A Wichita Eagle editorial argues for voluntary disclosure of ballot issue campaign donations, stating: “The groups on both sides of USD 259’s bond election should voluntarily disclose their donations before Nov. 4, rather than hide behind the state’s ridiculous disclosure laws applying to ballot questions.” (“Bond groups should declare donors,” August 28, 2008.)
If the Eagle’s really interested in openness and transparency regarding political campaign contributions, they could start by revealing their own. In 2000, as part of the campaign for the Wichita school bond, the Wichita Eagle donated $1,000 to Citizens Alliance for Responsible Education, or CARE. That’s the same group that’s backing the bond issue this year.
That contribution, made on March 6, 2000, wasn’t disclosed in campaign finance reports until November 21, 2000. No one I’ve talked to remembers the Eagle voluntarily disclosing this contribution in either news coverage or editorials.
A few things have changed at the Eagle since then. There’s a different publisher in charge. There’s even a different owner, as at the time of this contribution the Wichita Eagle was owned by Knight-Ridder. Here’s a sentence from the Knight-Ridder Code of Business Ethics, dated May 2002: “But it is very important to avoid situations that might raise a perception of bias in the context of newspapers’ or other news-gathering units’ responsibilities to report and comment upon such activities.” (You can read the full code at American Society of Newspaper Editors.)
Whether this contribution had an effect on the Eagle’s news coverage and editorials is unknown. That’s why codes of ethics mention the perception of bias. When a business makes a substantial monetary contribution to a cause and then editorializes about that same cause, that creates a very real possibility of bias. Many would say there’s more than the perception of bias — there’s actual bias.
This is reinforced by what the ethics code of the Society of Professional Journalists has to say under the heading “Act Independently:”
Avoid conflicts of interest, real or perceived.
Remain free of associations and activities that may compromise integrity or damage credibility.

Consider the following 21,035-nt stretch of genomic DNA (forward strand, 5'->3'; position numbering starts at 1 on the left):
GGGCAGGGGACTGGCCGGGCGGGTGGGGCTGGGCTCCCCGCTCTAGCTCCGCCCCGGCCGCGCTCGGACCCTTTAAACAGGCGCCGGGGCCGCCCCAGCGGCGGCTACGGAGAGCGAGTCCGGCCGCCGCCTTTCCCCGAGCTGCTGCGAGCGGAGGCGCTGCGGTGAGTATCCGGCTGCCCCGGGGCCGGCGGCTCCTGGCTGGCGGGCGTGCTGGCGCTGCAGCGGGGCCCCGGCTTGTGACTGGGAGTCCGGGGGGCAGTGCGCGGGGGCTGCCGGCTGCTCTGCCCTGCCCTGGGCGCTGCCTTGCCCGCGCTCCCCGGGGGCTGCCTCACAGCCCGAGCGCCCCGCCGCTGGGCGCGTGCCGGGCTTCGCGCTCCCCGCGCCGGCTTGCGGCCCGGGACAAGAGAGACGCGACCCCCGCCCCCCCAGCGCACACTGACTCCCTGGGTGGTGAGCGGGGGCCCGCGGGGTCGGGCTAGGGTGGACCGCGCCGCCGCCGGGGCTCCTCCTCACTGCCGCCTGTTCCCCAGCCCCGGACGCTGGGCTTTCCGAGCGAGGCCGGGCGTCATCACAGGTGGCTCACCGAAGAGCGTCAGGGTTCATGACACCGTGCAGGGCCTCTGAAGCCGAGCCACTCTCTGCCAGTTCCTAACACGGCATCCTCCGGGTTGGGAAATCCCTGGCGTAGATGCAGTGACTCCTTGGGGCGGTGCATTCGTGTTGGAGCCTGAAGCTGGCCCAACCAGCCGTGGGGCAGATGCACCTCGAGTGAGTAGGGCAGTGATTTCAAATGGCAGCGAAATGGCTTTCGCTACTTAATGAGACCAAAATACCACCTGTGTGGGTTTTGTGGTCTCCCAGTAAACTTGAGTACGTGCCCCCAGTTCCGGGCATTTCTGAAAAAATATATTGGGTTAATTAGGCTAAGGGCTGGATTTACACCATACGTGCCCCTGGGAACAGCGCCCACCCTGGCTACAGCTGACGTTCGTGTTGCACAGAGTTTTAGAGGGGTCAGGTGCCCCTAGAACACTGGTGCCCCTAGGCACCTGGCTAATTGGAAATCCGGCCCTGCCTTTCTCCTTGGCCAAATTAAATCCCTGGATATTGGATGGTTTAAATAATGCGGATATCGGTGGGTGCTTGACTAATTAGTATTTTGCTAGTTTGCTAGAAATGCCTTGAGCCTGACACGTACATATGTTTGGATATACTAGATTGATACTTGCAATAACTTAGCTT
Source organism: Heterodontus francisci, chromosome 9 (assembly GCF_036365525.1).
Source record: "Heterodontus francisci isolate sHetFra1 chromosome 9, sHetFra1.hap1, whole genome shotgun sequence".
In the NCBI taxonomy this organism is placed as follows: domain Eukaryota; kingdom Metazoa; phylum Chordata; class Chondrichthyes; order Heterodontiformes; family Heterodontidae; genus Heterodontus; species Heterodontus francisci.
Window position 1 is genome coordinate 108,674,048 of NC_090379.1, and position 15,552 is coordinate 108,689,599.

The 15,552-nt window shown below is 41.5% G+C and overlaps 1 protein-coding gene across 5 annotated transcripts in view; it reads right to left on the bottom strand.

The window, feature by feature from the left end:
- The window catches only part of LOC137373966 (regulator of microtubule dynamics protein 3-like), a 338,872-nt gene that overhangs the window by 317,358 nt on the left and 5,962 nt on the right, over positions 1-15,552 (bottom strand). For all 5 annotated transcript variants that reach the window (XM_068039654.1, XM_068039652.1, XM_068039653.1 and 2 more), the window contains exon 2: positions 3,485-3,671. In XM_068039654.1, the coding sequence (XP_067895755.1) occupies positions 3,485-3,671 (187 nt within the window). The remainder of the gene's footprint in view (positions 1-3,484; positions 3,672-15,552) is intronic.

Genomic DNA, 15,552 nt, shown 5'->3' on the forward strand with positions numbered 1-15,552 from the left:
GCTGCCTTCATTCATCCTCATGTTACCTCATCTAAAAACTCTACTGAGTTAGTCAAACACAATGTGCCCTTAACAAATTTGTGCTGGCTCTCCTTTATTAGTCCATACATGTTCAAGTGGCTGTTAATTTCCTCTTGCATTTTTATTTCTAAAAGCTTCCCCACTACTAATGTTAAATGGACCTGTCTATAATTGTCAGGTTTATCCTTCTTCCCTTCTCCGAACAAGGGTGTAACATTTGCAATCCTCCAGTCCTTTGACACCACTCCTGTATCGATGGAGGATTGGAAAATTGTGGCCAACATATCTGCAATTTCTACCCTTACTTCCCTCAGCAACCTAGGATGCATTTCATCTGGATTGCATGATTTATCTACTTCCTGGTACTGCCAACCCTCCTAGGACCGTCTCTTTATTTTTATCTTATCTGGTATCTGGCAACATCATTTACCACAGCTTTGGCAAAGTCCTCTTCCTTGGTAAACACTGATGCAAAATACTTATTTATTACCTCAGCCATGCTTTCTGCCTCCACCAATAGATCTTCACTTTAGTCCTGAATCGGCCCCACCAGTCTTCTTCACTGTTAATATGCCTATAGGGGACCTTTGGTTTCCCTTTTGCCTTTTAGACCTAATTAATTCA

Under the heading “Be Accountable:”
Abide by the same high standards to which they hold others.
Given the Eagle’s past history, here’s what we need to know this year: Has the Wichita Eagle made contributions to any political campaigns, especially to the group supporting the Wichita school bond issue?
If the Eagle would disclose this, they’d be following their own editorial advice. They’d be holding themselves to the same standards they want others to follow.
Great article Bob and great investigative reporting. Will be interested to see if Eagle publically discloses this in an article between now and Nov 4.
I hope the county official paper picks this up as an issue. (That is the Derby Reporter).
You seem to want more from the Eagle than has the ability to give!
The Wichita City council should give their annual $200,000 public notices advertising business back to the Derby newspaper. It is much cheaper and will send the Eagle a message.
I arrived at The Eagle in January 2002, so I can’t shed any light on a 2000 contribution.
During my years as a publisher, we didn’t contribute to any ballot campaigns. Our greatest giving, by far, was to United Way.
If the commenter posting as Lynn has any specific thoughts on personal attacks, I’d be happy to address them.
I tried to have good relations with people on all sides of controversies, even if I disagreed with their positions.
For example, though I (and the Editorial Board) sometimes disagreed on policy issues with Phill Kline, Bill Warren and Carlos Mayans, I liked each of them personally.
Lou, thanks for your comment.
I’m sorry I didn’t notice the comment from “Lynn.” It contained a personal attack, which I don’t condone. I’ve removed it.